PKD Android: A robotic portrait
Philip K Dick was brought back to life as a fully autonomous conversational android.
A team of roboticists, computer scientists, designers, and science fiction fans built a "robotic portrait" of the sci-fi author. The project was a collaboration between Hanson Robotics, the University of Memphis, and the Automation and Robotics Research Institute (ARRI) at the University of Texas, Arlington. The android used cameras to track visitors and turn to face them while talking. It used speech recognition and speech synthesis software to listen and respond, and AI routines that drew on Dick's body of work to hold a natural conversation with visitors.
The project is an unparalleled technical demonstration as well as a unique and strong work of art. With an artificial intelligence based persona based on the life and works of Philip K. Dick, the robot depicts the author with stunning accuracy. Using cameras in his eyes, the Android is able to recognize individuals in a crowd and can carry on conversations.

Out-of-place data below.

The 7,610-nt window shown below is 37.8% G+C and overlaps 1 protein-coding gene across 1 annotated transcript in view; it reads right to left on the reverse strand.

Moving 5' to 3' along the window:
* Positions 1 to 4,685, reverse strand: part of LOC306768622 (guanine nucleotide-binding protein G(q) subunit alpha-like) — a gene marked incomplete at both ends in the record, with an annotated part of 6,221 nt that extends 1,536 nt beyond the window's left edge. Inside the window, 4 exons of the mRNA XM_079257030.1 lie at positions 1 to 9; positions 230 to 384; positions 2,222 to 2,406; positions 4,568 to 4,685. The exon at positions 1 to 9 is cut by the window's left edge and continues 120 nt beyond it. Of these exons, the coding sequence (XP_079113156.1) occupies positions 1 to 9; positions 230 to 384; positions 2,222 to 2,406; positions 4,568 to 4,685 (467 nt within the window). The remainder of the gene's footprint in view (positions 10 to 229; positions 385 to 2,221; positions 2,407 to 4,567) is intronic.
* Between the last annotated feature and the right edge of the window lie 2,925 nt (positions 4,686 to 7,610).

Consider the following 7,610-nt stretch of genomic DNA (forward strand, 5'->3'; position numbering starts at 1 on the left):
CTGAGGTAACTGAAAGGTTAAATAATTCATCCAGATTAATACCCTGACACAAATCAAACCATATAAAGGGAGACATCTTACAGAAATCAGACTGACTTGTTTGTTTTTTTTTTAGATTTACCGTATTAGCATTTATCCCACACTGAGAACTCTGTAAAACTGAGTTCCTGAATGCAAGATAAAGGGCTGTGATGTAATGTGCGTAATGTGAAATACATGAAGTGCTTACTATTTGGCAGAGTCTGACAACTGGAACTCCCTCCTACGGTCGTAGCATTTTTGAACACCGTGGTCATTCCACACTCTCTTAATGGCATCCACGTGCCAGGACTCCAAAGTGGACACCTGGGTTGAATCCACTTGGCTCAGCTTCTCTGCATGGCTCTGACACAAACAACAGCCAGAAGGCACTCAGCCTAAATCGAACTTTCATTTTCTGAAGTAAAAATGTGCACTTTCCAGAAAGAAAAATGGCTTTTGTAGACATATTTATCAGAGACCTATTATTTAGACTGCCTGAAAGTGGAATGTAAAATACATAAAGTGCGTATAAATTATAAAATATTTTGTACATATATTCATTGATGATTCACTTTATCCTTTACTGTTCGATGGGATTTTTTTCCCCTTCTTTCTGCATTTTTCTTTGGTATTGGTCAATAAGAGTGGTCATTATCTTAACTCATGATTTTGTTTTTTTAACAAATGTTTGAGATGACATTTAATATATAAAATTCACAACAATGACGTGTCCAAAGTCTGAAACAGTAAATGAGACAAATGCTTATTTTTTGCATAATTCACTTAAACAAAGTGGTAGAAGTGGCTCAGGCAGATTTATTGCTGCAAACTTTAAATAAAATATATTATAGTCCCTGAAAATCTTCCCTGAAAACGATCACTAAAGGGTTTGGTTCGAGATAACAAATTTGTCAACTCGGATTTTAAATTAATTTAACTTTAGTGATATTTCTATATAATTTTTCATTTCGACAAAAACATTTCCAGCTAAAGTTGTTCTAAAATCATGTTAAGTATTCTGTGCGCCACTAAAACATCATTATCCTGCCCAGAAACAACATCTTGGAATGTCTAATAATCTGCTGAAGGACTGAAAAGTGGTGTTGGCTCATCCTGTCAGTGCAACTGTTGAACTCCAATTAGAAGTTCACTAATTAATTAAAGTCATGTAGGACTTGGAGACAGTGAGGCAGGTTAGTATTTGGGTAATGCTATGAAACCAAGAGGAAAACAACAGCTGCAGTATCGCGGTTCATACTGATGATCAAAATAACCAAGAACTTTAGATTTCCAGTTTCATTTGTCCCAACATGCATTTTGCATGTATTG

The PKD android- known as "Phil" by his creators - won the Open Interaction competition at the 2005 meeting of the AAAI. It also appeared in Memphis, Dallas, New Orleans, and San Diego.
Addressing the relationshsip between technology and humans and how machines can challenge and twist human identity, Dick's works often portray robots that believe they are human, or that mimic a given human identity. Celebrating and resurrecting Philip K. Dick with such a robot reflects simultaneously upon his work, the nature of robotic technology, and human identity. This robot publicly represents a remarkable convergence of the world's best expressive robot hardware, natural language AI, and machine vision. It also demonstrates potential uses as an educational appliance, a public spokesperson, and a work of art.
The android's first major public appearance was at the 2005 NextFest technology exhibition at Navy Pier in Chicago. it featured heavily in the publicity for NextFest and drew large crowds as well as print journalists and TV crews. You can read more about the Hanson Robotics display at the Nextfest convention here.
The android was presented to the American Association for Artificial Intelligence in Pittsburgh, where its creators were presented with the Open Interaction award for robotics.
The android went missing on an America West flight in early 2006. It has not been seen since. If you are in possession of the android or know of its whereabouts, please contact us immediately.